Researching the Enemy

Usually before going to the tropics everyone warns me to avoid mosquitoes; however, there is another villainous insect of note that plagues my days in the tropics… sandflies.

What are sandflies, you ask? “Sandfly” is the common name for a group of blood feeding flies that leave a nasty, itchy bite in their wake (I hate sandflies). Sandflies occur all around the world and have many names. Back in California, I had heard the terms biting midge and noseeum in reference to these tiny, biting machines, but they can also be called a sand gnat, sandflea, chitra, and my personal favorite, granny nipper. I would love to know where in the world people call these flies granny nippers. Sandflies are from the Psychodidae family and the Phlebotominae subfamily, which contains more than 600 species.

Phlebotominae sand flies are very small, usually smaller than 3 mm. They have a diverse range of colors from white to a dark brown that appears black. They have three easily recognizable characteristics: 1) While standing still, they keep their wings at an angle above their abdomen 2) They are hairy (and even have hair along their wings!) and 3) They will typically hop around on their victim before settling on a place to bite. Another fun fact about sandflies is that they are weak fliers, having a maximum flight speed in wind tunnel tests of 1 m/sec!


Sandfly bites are easily characterized by a red dot in the middle of the bite site. They often swell up more than mosquito bites, itch more, and take longer to heal. Lucky for me, they LOVE me. They eat me alive where I’m standing (I hate sandflies). Sandfly bites are often worse than mosquito bites because of the morphology of their mouthparts. Unlike mosquitoes, who have elegant, straw-like mouthparts that cleanly pierce your skin, sandflies have saw-like mouthparts, which the female sandflies use to cut at your skin until a little pool of blood forms. Then the fly laps up the blood from the pool on the victim’s skin. The sawing action of their bite causes more skin irritation than a piercing mouth part, so these bites are itchier and take longer to heal (I hate sandflies). In addition, the sandfly injects saliva as she bites to prevent the blood from clotting, and this saliva can cause an allergic reaction in some hosts. This saliva is also an immunosuppressant, which can cause an increased frequency of infection at the bite site (I hate sandflies).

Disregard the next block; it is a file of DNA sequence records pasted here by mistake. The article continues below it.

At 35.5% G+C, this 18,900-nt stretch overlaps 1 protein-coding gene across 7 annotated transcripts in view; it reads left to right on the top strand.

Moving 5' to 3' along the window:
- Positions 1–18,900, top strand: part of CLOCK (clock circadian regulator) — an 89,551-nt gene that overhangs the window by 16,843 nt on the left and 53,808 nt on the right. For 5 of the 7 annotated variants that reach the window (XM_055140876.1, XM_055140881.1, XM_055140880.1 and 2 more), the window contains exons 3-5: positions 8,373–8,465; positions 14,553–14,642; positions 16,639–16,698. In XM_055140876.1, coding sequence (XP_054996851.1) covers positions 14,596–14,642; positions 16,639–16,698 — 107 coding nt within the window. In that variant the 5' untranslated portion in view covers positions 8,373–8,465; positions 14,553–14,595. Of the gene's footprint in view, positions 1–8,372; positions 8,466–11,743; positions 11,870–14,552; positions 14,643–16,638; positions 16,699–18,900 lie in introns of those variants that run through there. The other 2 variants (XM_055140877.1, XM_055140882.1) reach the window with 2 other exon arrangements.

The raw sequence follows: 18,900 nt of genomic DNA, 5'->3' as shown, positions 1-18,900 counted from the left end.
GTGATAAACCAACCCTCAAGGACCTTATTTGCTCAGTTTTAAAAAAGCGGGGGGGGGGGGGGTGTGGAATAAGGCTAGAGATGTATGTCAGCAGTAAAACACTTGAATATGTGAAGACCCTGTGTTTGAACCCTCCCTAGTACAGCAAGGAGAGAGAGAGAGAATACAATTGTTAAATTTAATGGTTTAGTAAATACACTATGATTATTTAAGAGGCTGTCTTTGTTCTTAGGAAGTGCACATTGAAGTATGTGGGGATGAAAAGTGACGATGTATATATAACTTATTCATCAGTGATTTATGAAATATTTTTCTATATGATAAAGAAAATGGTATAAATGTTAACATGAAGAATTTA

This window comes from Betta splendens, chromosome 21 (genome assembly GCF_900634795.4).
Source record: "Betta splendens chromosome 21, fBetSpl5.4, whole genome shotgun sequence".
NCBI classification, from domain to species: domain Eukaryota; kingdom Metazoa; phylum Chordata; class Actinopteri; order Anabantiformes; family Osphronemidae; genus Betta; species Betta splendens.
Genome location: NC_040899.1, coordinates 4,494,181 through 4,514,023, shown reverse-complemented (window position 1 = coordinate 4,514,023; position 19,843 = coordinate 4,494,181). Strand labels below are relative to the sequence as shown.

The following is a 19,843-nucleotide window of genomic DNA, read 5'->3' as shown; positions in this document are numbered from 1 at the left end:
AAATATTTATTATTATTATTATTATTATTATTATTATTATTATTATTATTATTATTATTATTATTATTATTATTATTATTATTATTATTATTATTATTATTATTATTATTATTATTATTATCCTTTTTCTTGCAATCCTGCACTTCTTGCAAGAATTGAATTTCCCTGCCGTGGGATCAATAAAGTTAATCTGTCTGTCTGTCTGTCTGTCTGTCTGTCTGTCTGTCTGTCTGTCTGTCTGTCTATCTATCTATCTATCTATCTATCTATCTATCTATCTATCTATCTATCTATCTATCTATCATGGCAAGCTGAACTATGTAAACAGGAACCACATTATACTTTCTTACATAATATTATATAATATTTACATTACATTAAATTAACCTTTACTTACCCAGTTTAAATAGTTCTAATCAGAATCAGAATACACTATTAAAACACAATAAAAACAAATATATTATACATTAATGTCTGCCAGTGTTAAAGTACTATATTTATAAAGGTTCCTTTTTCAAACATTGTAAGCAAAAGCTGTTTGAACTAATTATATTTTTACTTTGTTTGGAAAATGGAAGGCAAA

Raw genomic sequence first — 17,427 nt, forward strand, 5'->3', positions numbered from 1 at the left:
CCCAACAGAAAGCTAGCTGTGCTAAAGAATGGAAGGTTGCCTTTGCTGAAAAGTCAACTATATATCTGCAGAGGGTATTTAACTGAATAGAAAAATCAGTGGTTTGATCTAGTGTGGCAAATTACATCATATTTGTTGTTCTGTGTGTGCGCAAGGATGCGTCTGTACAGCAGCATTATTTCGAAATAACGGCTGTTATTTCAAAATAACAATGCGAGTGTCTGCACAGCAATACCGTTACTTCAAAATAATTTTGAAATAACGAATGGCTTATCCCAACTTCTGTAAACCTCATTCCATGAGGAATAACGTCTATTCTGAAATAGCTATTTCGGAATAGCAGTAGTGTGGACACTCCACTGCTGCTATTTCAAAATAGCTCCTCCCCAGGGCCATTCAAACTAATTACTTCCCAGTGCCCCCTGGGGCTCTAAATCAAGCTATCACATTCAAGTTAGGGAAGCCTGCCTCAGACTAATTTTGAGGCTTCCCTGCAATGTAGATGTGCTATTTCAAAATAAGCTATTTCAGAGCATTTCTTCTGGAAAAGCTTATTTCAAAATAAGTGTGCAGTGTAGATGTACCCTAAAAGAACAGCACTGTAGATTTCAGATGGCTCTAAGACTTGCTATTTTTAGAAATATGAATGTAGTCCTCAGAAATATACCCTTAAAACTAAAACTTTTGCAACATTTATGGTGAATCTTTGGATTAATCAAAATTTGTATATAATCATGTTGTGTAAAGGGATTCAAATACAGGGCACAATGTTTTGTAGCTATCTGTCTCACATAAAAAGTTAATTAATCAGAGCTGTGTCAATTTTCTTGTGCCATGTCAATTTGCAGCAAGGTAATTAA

What’s even worse, sandflies can spread the disease leishmaniasis (also called tropical sore and sandfly fever). Only phlebotomine flies can spread leishmaniasis, specifically the genera Phlebotomus in the Old World and Lutzomyia in the New World. Leishmaniasis is a disease caused by a protozoa called Leishmania spp. that causes cutaneous lesions on your skin. Leishmania is a heteroxenous parasite, meaning that their life cycle requires two hosts. In this case, a sandfly and you or your dog. There is another version of leishmaniasis that eats away at cartilage, often found in your nose (I hate sandflies). There is also visceral leishmaniasis, which can be fatal, that affects your internal organs such as your liver, spleen, and bone marrow. I know you may be tempted to google a photo of a leishmaniasis infection, but you shouldn’t (You really shouldn’t). Before you never sleep again, remember that leishmaniasis is treatable, although relapses are an issue, so go to your doctor if you see any wounds on your skin that do not heal and always mention that you have been in the tropics.

Did I mention that I hate sandflies?



Killick-Kendrick, R. (1999) The Biology and Control of Phlebotomine Sand Flies. Clinics in Dermatology. 17: 279-289.

Gramiccia, M. Gradoni, L. (2005) The current status of zoonotic leishmaniases and approaches to disease control. International Journal for Parasitology. 35: 1169-1180.

“Morphology and Life Cycle.” UCLA. Accessed 5 February 2017.

“Parasites –  Leishmaniasis.” Centers for Disease Control and Prevention. January 10, 2013. Accessed 5 February 2017.

Photo from “Entomology Louse, Bedbugs & Sand fly.” Accessed 5 February 2017.


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